In March, she revamped the 73-year-old monthly, souping it up with advertiser-loving beauty and fashion pages. And in an effort to attract a younger demographic, the sought-after “Millennials,” Leive amplified visuals and first person narratives. Glamour’s inaugural self-expression issue–the January issue–is decidedly edgier with personal essays by media mavericks like Jane Pratt of xoJane.com (founder of the exquisite Sassy!), the creator and writer of MTV’s Awkward, Lauren Iungerich and the daring Jennifer Livingston, a Wisconsin TV anchor, who used airtime to address and challenge an email hater who knocked her for her weight.
This week, The Slant nabbed a Q&A with Leive to discuss the machinations behind retooling her well-established brand, the me-me-me centricity of social media (Is it a cultural phase or has our society fundamentally changed?) and the fate of the written word in our visually-obsessed culture.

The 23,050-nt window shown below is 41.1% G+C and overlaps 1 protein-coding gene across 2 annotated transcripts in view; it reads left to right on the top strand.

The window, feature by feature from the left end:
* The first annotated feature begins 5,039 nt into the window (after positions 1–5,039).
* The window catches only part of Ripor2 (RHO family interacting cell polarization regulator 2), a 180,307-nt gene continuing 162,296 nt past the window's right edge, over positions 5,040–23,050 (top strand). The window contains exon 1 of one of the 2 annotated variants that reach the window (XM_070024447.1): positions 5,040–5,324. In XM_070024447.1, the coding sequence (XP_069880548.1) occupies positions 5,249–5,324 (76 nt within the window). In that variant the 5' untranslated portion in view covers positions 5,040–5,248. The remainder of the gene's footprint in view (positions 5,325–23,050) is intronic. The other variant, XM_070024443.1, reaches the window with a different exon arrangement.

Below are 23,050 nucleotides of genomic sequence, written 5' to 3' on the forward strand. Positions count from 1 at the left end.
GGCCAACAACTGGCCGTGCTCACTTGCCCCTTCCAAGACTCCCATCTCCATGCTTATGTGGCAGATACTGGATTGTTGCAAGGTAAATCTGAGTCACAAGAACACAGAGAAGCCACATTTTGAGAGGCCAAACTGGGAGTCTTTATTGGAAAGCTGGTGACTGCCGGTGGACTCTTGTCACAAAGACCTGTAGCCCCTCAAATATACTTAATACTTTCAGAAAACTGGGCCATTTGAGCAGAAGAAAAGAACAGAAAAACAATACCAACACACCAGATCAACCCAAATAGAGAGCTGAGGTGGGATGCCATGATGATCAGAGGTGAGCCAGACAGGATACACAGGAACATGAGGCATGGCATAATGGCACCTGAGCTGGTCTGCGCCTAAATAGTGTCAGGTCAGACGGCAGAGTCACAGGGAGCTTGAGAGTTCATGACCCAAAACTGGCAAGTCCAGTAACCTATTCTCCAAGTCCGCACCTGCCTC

Who is the new Glamour reader and which celebrities epitomize her?
I don’t think there’s one celeb who epitomizes the Glamour reader. There’s no one ANYTHING—this generation is too diverse and into being their own unique selves. I think Anne Hathaway, our current cover girl, comes close! But our readers are into everyone from Lena Dunham to Lady Gaga to Adele to Kate Middleton. I would say the common denominator is that they like women who are being themselves—women who have done things their way. That’s the new ideal for anyone under 30.
We’ve read that the new iterations of Glamour will spotlight more “everyday-women” alongside models and celebrities. It seems especially zeitgeist-y given the popularity of reality T.V. and social media where every-day-Janes can achieve a measure of fame or popularity, even if it’s only within her own network. Do you think our society will eventually reject our self-obsessing (via Facebook, Twitter, YouTube, LinkedIn, Instagram, Pinterest, etc.)? Or has our society fundamentally changed?